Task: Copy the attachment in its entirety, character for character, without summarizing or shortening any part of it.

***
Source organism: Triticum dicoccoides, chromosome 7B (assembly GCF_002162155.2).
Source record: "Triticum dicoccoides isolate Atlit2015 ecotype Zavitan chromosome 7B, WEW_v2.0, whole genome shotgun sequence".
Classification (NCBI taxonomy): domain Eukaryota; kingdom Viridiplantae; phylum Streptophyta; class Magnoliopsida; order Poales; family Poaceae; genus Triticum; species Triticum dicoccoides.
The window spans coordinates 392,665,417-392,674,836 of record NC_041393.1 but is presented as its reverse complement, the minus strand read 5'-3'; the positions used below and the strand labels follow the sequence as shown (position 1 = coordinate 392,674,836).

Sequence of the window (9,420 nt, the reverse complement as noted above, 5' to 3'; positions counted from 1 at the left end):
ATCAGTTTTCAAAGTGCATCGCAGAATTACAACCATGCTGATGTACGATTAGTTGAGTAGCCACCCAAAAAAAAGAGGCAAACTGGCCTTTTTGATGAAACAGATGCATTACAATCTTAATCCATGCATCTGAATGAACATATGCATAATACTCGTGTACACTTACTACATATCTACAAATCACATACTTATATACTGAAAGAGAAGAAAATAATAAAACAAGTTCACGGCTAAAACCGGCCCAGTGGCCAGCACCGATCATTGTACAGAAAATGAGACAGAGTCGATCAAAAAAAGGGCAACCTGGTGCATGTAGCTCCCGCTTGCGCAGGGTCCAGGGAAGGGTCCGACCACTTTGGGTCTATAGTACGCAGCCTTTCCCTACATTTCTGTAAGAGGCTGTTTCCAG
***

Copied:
Source organism: Triticum dicoccoides, chromosome 7B (assembly GCF_002162155.2).
Source record: "Triticum dicoccoides isolate Atlit2015 ecotype Zavitan chromosome 7B, WEW_v2.0, whole genome shotgun sequence".
Classification (NCBI taxonomy): domain Eukaryota; kingdom Viridiplantae; phylum Streptophyta; class Magnoliopsida; order Poales; family Poaceae; genus Triticum; species Triticum dicoccoides.
The window spans coordinates 392,665,417-392,674,836 of record NC_041393.1 but is presented as its reverse complement, the minus strand read 5'-3'; the positions used below and the strand labels follow the sequence as shown (position 1 = coordinate 392,674,836).

Sequence of the window (9,420 nt, the reverse complement as noted above, 5' to 3'; positions counted from 1 at the left end):
ATCAGTTTTCAAAGTGCATCGCAGAATTACAACCATGCTGATGTACGATTAGTTGAGTAGCCACCCAAAAAAAAGAGGCAAACTGGCCTTTTTGATGAAACAGATGCATTACAATCTTAATCCATGCATCTGAATGAACATATGCATAATACTCGTGTACACTTACTACATATCTACAAATCACATACTTATATACTGAAAGAGAAGAAAATAATAAAACAAGTTCACGGCTAAAACCGGCCCAGTGGCCAGCACCGATCATTGTACAGAAAATGAGACAGAGTCGATCAAAAAAAGGGCAACCTGGTGCATGTAGCTCCCGCTTGCGCAGGGTCCAGGGAAGGGTCCGACCACTTTGGGTCTATAGTACGCAGCCTTTCCCTACATTTCTGTAAGAGGCTGTTTCCAG